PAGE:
[Q&A] Hugo Brijs chats “Creeper”, his creative process and early memories in music

Trailblazing UK-based artist Hugo Brijs makes a powerful return from film scoring and composition work with his latest single “Creeper,” a bold psychedelic indie rock chill-anthem that kicks off a solid new era in musical journey.Taken from his upcoming second album, the track manages evoke an unsettling and eerie vibe, framed by a blend of intricate instrumentals and soothing vocals.

In conversation with Earmilk, Brijis takes us creative process, his composition work, his earliest memory in connection with music and more.

“What does a typical day in the studio look like for you?

I am an early starter! I get up at 7, do housework, have breakfast and am usually in the studio by 8:30 am. I start with a tidy-up and a reset – put gear back from the day before, clean the mugs, do the recycling, maybe a hoover etc. I am a big believer in the “tidy space, tidy mind” philosophy. Next is admin, emails and social media. As well as releasing music as an artist, I also compose for film and TV and run a music production company called Thunderdrum with two friends. There’s a lot to do! I try to get the non-creative stuff completely out of the way so I can start making music with a clear head. Once that’s done I’ll try to put my phone away, close WhatsApp, Instagram etc and settle in. Lunch is quite often at my desk because I’ll be so engrossed after a couple of hours that I won’t want to break the flow. I work with all my favourite gear and instruments at arms-reach with everything mic’d up and ready to go. Workflow is hugely important. I love having as many things as possible set up to record so I can track ideas easily and quickly. I usually finish around 6 or 7, leave everything where it is and lock up. I am lucky enough to live 5 mins drive from my flat so I am usually cooking dinner within half an hour of leaving.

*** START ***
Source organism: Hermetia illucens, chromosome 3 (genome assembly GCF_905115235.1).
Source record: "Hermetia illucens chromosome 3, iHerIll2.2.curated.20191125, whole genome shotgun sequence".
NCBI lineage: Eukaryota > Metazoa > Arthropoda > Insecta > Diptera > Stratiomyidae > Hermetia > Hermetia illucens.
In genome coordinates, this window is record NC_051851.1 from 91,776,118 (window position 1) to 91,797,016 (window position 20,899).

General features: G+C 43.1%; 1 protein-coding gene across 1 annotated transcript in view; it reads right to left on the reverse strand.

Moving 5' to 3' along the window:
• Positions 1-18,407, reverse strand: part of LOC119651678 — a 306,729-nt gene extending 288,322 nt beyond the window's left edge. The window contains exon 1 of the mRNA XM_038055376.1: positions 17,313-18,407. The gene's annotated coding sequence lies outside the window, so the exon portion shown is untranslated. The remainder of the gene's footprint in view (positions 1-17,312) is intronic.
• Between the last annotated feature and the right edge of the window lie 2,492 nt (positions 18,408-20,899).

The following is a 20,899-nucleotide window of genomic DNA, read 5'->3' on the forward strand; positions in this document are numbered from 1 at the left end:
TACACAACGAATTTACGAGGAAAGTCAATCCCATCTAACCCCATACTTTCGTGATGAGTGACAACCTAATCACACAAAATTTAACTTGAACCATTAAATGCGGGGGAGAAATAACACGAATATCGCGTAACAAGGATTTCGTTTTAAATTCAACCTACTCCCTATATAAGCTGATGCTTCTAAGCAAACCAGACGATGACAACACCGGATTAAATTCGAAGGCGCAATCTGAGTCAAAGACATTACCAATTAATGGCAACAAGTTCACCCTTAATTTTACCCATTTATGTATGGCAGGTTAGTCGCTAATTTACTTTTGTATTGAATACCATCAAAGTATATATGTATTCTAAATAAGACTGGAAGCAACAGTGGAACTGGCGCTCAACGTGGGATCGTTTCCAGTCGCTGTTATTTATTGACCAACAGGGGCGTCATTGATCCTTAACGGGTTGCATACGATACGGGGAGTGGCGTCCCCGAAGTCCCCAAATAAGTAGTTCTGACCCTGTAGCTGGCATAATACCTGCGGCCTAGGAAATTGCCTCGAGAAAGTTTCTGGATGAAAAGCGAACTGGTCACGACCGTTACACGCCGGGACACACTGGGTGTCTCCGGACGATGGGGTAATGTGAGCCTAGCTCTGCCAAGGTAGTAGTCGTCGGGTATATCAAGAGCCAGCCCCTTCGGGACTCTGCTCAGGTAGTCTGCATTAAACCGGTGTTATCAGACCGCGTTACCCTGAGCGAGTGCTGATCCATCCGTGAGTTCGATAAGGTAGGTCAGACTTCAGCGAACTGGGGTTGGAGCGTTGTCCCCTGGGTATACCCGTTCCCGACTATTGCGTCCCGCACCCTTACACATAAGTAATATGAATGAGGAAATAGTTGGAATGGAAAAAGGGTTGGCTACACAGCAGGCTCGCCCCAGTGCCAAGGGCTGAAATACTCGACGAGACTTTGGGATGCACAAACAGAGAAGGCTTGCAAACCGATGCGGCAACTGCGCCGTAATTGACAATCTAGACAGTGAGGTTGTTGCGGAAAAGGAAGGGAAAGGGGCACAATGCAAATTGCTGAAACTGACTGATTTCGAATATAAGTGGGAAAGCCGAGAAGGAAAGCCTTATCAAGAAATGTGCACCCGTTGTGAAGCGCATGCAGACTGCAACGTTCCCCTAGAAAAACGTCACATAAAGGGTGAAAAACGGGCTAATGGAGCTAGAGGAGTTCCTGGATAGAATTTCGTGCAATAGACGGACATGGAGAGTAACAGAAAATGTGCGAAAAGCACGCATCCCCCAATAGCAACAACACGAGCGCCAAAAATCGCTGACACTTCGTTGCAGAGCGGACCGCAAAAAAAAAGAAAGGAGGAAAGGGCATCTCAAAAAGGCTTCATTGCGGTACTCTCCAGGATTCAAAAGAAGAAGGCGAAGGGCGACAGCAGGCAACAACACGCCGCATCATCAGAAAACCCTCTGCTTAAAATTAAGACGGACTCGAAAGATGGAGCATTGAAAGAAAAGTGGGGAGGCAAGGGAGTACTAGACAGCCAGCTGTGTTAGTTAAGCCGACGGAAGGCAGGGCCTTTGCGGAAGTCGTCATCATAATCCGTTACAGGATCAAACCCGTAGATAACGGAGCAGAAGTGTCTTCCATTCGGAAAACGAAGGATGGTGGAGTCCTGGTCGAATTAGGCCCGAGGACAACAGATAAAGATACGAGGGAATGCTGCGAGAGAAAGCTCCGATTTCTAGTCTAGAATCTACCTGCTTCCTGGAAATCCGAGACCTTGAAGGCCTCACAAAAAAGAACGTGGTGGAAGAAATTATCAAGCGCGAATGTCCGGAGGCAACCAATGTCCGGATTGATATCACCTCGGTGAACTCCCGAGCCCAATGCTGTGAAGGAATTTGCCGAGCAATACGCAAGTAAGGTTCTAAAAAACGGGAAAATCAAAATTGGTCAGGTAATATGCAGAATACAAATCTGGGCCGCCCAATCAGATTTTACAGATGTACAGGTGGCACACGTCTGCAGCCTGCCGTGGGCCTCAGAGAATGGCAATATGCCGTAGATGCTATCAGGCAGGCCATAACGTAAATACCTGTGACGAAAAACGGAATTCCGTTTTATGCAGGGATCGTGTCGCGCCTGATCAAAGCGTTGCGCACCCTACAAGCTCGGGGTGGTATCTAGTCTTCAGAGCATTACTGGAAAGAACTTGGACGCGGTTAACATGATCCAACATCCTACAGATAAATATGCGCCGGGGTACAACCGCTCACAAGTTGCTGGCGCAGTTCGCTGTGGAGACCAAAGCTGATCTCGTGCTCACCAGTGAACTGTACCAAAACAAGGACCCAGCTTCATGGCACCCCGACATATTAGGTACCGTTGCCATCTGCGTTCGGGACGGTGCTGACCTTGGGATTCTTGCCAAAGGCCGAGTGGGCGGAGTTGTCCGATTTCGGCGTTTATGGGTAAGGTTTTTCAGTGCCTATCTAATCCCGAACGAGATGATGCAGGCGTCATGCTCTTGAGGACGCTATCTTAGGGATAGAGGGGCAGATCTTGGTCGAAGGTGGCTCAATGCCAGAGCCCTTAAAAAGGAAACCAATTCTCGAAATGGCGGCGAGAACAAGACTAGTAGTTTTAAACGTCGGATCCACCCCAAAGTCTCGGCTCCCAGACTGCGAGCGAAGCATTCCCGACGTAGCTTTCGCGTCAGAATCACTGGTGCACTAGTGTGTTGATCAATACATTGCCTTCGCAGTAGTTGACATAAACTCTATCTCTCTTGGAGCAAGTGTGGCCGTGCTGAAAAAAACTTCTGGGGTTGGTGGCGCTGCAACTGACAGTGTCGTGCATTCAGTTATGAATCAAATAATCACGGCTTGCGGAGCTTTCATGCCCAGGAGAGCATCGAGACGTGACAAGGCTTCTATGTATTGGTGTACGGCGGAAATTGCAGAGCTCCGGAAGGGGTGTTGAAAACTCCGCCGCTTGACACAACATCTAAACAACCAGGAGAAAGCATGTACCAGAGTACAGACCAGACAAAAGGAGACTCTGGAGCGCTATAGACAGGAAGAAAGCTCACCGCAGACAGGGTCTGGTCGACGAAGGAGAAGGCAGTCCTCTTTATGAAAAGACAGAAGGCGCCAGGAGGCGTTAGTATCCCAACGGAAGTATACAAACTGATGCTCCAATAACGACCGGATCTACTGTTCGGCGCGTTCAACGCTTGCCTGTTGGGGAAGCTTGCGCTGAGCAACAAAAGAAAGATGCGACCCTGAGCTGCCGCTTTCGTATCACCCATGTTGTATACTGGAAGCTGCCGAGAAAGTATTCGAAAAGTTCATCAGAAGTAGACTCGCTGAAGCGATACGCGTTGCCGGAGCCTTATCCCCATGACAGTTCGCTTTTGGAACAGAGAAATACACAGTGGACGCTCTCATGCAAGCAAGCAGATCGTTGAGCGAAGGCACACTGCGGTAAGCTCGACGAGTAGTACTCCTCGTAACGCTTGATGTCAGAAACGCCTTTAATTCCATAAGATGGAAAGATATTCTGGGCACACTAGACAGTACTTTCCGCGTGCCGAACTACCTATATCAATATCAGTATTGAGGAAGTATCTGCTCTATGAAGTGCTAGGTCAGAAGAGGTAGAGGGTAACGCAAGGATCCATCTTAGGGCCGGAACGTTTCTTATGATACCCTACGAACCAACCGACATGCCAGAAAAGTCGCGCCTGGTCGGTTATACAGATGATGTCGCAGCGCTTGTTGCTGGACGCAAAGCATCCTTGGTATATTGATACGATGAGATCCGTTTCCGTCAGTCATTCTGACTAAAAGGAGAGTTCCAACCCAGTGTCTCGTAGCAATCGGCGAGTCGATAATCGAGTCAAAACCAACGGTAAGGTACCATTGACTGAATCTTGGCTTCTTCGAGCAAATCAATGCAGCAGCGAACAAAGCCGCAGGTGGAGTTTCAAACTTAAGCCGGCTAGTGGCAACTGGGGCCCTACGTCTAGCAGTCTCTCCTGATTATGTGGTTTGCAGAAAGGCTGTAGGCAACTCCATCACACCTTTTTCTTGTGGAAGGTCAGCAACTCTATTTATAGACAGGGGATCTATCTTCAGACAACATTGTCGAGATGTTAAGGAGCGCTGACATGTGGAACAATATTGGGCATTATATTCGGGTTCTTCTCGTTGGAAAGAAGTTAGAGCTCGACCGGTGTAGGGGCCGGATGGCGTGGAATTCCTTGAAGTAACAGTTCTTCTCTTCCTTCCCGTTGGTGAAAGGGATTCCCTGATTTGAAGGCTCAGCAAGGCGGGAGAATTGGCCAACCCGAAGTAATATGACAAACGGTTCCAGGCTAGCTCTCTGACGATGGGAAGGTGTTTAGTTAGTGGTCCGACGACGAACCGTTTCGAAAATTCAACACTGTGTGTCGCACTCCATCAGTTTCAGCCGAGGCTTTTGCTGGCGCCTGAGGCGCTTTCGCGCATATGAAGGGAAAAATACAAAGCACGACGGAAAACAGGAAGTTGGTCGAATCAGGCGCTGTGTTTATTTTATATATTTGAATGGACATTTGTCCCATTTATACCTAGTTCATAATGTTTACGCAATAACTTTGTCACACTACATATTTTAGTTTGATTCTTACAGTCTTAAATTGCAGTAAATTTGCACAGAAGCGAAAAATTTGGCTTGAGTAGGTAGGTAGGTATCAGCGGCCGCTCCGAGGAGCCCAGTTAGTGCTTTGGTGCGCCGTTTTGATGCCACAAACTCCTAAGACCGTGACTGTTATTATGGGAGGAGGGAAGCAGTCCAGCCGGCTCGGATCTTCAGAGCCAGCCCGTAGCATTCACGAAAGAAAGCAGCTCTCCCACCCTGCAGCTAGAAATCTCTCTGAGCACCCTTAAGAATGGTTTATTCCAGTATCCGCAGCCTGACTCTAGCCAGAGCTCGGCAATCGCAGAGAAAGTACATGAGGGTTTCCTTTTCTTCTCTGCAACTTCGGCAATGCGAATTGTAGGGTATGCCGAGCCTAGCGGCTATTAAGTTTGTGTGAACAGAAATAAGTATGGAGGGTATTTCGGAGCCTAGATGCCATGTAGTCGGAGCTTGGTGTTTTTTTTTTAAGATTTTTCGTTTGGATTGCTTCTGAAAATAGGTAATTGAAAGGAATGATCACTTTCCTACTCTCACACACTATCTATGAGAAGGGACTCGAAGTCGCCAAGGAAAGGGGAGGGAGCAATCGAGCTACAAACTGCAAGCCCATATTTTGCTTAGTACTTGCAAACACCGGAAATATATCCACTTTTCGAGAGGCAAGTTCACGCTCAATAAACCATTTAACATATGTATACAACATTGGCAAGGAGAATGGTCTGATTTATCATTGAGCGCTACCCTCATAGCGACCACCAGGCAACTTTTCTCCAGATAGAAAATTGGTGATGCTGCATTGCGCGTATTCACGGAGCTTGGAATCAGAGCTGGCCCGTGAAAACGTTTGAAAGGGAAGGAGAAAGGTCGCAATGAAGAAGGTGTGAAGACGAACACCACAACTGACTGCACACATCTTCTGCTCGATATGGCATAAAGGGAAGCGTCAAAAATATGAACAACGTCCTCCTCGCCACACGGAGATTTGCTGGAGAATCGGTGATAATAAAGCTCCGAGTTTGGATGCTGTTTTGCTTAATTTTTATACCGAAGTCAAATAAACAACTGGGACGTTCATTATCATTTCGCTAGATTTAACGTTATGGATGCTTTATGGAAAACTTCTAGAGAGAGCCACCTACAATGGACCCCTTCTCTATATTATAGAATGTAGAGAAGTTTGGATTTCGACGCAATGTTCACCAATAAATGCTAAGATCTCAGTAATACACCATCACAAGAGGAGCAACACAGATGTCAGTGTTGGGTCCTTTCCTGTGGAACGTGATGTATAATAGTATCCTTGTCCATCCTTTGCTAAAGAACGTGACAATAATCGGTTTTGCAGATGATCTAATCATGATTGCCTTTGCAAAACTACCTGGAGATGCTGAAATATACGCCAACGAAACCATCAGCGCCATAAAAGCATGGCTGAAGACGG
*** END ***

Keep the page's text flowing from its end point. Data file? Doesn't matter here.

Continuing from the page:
“How do you like to unwind?